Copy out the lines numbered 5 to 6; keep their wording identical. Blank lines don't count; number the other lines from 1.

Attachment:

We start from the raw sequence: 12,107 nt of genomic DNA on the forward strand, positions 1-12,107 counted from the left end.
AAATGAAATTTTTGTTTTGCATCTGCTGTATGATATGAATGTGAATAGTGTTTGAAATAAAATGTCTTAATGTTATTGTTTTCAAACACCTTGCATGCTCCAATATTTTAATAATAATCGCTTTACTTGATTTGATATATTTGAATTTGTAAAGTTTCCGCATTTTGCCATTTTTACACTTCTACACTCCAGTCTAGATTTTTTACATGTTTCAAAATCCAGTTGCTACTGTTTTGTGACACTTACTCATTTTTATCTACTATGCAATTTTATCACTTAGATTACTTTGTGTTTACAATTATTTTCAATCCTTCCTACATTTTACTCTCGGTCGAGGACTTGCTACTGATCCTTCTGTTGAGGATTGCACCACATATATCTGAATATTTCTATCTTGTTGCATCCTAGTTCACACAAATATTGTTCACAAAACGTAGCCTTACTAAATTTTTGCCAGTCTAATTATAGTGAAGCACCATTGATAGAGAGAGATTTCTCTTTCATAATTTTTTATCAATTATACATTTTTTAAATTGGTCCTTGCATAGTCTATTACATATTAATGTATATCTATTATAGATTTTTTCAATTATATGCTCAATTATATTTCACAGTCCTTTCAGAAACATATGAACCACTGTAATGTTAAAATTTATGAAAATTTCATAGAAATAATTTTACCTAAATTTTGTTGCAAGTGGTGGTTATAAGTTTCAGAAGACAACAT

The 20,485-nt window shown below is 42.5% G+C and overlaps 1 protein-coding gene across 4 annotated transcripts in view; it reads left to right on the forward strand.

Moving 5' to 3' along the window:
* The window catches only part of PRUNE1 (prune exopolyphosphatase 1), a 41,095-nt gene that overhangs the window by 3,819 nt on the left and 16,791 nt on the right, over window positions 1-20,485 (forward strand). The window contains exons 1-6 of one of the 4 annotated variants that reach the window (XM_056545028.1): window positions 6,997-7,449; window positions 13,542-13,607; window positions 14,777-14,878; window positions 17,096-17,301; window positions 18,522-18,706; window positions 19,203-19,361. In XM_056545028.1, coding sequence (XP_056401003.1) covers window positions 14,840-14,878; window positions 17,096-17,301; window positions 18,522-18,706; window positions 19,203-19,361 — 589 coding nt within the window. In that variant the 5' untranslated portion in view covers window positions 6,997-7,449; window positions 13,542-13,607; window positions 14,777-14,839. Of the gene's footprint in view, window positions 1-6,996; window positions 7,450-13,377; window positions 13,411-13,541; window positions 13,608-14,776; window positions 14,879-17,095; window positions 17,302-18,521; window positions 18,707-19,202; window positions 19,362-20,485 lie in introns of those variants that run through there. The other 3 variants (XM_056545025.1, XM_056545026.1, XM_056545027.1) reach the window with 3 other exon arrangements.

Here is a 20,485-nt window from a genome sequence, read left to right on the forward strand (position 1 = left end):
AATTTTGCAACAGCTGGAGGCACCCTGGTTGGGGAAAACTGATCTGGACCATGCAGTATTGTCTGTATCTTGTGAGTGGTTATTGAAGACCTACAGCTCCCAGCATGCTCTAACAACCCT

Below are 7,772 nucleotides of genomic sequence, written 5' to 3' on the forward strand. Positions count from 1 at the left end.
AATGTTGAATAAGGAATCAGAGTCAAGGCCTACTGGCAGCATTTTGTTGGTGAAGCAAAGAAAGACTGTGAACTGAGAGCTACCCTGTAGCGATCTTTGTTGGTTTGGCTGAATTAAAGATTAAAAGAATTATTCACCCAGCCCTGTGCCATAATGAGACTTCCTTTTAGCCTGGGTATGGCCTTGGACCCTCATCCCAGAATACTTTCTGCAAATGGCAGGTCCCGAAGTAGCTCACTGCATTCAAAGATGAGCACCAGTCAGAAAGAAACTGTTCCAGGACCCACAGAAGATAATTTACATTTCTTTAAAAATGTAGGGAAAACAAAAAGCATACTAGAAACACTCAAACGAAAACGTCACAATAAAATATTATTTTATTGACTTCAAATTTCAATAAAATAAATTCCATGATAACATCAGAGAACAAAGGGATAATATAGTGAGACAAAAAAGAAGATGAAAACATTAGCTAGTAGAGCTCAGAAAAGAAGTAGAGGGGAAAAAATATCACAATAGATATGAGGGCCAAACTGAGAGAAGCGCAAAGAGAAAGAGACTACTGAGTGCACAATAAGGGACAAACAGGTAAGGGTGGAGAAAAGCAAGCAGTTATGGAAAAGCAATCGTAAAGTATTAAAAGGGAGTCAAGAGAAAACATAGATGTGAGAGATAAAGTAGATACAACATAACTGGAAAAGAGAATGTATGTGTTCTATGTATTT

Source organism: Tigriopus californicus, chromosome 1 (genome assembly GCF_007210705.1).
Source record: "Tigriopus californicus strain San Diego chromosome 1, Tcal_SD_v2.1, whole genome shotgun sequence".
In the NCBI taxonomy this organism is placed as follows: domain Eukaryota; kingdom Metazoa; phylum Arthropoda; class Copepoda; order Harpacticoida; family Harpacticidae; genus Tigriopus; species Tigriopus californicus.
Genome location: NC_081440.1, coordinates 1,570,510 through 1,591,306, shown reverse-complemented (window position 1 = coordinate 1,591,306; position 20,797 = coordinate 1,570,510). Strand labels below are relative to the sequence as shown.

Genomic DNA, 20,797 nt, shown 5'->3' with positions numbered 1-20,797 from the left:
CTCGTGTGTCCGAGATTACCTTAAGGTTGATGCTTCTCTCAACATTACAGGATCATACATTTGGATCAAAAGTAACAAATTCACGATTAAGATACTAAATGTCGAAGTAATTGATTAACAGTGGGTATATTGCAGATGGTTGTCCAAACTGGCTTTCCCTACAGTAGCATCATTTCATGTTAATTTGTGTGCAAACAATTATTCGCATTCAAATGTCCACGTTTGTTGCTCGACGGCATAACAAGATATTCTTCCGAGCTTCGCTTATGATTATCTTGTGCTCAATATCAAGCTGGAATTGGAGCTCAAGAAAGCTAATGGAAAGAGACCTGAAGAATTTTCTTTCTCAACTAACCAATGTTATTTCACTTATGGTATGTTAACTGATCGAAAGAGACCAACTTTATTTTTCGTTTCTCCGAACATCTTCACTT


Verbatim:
* The window catches only part of PRUNE1 (prune exopolyphosphatase 1), a 41,095-nt gene that overhangs the window by 3,819 nt on the left and 16,791 nt on the right, over window positions 1-20,485 (forward strand). The window contains exons 1-6 of one of the 4 annotated variants that reach the window (XM_056545028.1): window positions 6,997-7,449; window positions 13,542-13,607; window positions 14,777-14,878; window positions 17,096-17,301; window positions 18,522-18,706; window positions 19,203-19,361. In XM_056545028.1, coding sequence (XP_056401003.1) covers window positions 14,840-14,878; window positions 17,096-17,301; window positions 18,522-18,706; window positions 19,203-19,361 — 589 coding nt within the window. In that variant the 5' untranslated portion in view covers window positions 6,997-7,449; window positions 13,542-13,607; window positions 14,777-14,839. Of the gene's footprint in view, window positions 1-6,996; window positions 7,450-13,377; window positions 13,411-13,541; window positions 13,608-14,776; window positions 14,879-17,095; window positions 17,302-18,521; window positions 18,707-19,202; window positions 19,362-20,485 lie in introns of those variants that run through there. The other 3 variants (XM_056545025.1, XM_056545026.1, XM_056545027.1) reach the window with 3 other exon arrangements.

Here is a 20,485-nt window from a genome sequence, read left to right on the forward strand (position 1 = left end):